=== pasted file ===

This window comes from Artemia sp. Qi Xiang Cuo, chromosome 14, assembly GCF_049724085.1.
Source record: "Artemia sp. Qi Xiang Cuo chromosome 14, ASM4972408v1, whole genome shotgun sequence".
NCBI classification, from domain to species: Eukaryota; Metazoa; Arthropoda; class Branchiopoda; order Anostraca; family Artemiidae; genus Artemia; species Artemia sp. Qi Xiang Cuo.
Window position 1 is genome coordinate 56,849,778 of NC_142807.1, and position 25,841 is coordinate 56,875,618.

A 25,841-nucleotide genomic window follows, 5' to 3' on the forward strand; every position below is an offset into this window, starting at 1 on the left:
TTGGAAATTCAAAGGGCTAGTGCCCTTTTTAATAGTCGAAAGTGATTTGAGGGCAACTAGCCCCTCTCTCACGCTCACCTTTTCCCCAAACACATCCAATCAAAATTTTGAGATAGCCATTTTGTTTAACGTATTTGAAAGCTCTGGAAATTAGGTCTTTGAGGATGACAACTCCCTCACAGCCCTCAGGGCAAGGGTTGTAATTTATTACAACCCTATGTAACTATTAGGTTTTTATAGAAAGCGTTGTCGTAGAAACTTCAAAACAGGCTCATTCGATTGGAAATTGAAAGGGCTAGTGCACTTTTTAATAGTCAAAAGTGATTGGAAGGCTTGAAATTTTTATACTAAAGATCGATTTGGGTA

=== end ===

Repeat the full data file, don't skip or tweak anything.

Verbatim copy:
This window comes from Artemia sp. Qi Xiang Cuo, chromosome 14, assembly GCF_049724085.1.
Source record: "Artemia sp. Qi Xiang Cuo chromosome 14, ASM4972408v1, whole genome shotgun sequence".
NCBI classification, from domain to species: Eukaryota; Metazoa; Arthropoda; class Branchiopoda; order Anostraca; family Artemiidae; genus Artemia; species Artemia sp. Qi Xiang Cuo.
Window position 1 is genome coordinate 56,849,778 of NC_142807.1, and position 25,841 is coordinate 56,875,618.

A 25,841-nucleotide genomic window follows, 5' to 3' on the forward strand; every position below is an offset into this window, starting at 1 on the left:
TTGGAAATTCAAAGGGCTAGTGCCCTTTTTAATAGTCGAAAGTGATTTGAGGGCAACTAGCCCCTCTCTCACGCTCACCTTTTCCCCAAACACATCCAATCAAAATTTTGAGATAGCCATTTTGTTTAACGTATTTGAAAGCTCTGGAAATTAGGTCTTTGAGGATGACAACTCCCTCACAGCCCTCAGGGCAAGGGTTGTAATTTATTACAACCCTATGTAACTATTAGGTTTTTATAGAAAGCGTTGTCGTAGAAACTTCAAAACAGGCTCATTCGATTGGAAATTGAAAGGGCTAGTGCACTTTTTAATAGTCAAAAGTGATTGGAAGGCTTGAAATTTTTATACTAAAGATCGATTTGGGTA